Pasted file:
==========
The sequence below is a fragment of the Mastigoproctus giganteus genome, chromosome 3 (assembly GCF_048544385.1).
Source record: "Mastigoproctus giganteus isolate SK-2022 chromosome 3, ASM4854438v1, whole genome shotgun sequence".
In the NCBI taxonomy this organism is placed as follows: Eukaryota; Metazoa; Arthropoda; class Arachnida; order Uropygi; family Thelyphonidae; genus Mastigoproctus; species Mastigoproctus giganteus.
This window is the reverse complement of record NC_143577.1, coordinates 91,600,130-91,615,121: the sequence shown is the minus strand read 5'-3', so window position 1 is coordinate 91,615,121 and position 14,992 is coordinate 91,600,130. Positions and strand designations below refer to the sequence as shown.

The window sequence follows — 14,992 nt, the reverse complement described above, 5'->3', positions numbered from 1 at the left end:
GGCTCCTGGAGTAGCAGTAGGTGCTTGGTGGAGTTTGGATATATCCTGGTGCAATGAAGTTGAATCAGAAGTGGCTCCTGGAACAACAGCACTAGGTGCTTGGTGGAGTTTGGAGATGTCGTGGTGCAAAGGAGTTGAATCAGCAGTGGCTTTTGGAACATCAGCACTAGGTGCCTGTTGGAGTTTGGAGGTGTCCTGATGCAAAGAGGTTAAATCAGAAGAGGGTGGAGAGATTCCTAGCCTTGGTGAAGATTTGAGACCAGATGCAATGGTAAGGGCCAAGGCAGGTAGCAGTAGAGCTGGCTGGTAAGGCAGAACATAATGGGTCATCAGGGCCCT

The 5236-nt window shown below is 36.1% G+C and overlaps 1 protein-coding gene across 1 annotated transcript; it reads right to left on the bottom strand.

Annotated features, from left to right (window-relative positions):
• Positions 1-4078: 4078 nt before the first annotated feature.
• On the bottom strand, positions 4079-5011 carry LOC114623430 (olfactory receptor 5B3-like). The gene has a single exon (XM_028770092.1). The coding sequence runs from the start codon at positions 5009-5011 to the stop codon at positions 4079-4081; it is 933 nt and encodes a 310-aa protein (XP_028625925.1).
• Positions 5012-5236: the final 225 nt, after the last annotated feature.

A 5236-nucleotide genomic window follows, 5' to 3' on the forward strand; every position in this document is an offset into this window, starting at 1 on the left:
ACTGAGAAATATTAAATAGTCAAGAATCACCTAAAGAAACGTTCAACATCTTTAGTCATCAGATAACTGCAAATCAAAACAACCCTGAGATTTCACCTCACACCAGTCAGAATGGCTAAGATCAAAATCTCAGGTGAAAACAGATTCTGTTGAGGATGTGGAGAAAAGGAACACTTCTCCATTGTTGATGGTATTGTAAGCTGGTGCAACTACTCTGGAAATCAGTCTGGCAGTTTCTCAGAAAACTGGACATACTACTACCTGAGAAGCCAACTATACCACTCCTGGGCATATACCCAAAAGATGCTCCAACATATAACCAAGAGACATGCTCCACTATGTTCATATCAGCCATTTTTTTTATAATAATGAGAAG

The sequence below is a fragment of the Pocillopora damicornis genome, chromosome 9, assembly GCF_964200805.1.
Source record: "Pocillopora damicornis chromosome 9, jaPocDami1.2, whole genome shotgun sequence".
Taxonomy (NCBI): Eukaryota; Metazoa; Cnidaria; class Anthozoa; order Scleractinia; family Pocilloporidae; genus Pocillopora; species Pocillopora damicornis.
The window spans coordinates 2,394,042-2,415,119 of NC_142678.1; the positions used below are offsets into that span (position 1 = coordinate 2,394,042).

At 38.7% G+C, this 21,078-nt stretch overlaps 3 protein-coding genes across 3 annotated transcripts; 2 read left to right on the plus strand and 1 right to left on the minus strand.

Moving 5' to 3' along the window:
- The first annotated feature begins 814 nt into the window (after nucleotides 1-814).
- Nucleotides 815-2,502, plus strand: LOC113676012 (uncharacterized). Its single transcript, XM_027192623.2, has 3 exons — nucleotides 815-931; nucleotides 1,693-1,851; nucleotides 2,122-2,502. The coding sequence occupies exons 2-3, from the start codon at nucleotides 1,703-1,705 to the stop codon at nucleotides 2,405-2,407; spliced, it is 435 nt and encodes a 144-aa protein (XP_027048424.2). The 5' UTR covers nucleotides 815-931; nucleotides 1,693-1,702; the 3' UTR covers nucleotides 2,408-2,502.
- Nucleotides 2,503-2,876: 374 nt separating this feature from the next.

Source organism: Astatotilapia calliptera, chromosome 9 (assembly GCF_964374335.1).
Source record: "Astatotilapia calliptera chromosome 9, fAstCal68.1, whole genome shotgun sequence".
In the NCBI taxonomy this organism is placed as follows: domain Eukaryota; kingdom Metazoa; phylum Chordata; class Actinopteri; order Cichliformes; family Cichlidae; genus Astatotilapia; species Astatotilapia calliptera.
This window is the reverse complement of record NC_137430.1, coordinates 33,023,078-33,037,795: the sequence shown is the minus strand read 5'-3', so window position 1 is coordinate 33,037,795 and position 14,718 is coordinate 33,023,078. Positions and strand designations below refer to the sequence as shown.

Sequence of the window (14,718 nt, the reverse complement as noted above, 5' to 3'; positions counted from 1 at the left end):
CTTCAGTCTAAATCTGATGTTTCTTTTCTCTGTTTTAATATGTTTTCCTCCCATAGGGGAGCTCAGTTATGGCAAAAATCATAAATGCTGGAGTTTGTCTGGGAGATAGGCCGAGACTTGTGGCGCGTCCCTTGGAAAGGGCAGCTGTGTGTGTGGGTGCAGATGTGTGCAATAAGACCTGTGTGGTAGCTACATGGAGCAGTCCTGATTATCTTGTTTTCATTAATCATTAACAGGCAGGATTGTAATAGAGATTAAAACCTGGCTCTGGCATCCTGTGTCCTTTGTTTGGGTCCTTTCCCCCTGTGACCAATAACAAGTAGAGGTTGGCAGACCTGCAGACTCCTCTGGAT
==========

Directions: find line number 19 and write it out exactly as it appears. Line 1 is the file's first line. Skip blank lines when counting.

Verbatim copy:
Moving 5' to 3' along the window: